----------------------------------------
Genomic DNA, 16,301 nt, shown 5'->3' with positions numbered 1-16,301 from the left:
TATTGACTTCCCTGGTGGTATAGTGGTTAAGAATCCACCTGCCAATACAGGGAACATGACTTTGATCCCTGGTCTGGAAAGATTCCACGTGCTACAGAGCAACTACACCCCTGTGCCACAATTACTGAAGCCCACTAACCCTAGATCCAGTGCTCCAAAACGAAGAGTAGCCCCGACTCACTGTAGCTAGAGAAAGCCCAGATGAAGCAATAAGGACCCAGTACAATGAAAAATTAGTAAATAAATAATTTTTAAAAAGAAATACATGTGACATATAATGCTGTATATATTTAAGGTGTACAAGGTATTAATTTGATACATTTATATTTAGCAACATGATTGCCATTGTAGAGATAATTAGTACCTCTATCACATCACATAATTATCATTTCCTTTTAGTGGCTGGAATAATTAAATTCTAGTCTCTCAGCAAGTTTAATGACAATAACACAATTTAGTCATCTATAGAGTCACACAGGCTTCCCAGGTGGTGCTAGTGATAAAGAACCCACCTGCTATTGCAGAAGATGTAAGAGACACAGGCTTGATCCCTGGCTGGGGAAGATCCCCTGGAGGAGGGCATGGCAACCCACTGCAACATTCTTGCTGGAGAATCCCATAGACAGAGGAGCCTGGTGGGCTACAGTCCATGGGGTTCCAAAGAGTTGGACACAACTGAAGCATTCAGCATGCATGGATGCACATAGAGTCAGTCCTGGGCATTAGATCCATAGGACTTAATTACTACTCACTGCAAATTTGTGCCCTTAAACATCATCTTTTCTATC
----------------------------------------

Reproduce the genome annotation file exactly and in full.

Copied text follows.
Genomic DNA, 16,301 nt, shown 5'->3' with positions numbered 1-16,301 from the left:
TATTGACTTCCCTGGTGGTATAGTGGTTAAGAATCCACCTGCCAATACAGGGAACATGACTTTGATCCCTGGTCTGGAAAGATTCCACGTGCTACAGAGCAACTACACCCCTGTGCCACAATTACTGAAGCCCACTAACCCTAGATCCAGTGCTCCAAAACGAAGAGTAGCCCCGACTCACTGTAGCTAGAGAAAGCCCAGATGAAGCAATAAGGACCCAGTACAATGAAAAATTAGTAAATAAATAATTTTTAAAAAGAAATACATGTGACATATAATGCTGTATATATTTAAGGTGTACAAGGTATTAATTTGATACATTTATATTTAGCAACATGATTGCCATTGTAGAGATAATTAGTACCTCTATCACATCACATAATTATCATTTCCTTTTAGTGGCTGGAATAATTAAATTCTAGTCTCTCAGCAAGTTTAATGACAATAACACAATTTAGTCATCTATAGAGTCACACAGGCTTCCCAGGTGGTGCTAGTGATAAAGAACCCACCTGCTATTGCAGAAGATGTAAGAGACACAGGCTTGATCCCTGGCTGGGGAAGATCCCCTGGAGGAGGGCATGGCAACCCACTGCAACATTCTTGCTGGAGAATCCCATAGACAGAGGAGCCTGGTGGGCTACAGTCCATGGGGTTCCAAAGAGTTGGACACAACTGAAGCATTCAGCATGCATGGATGCACATAGAGTCAGTCCTGGGCATTAGATCCATAGGACTTAATTACTACTCACTGCAAATTTGTGCCCTTAAACATCATCTTTTCTATC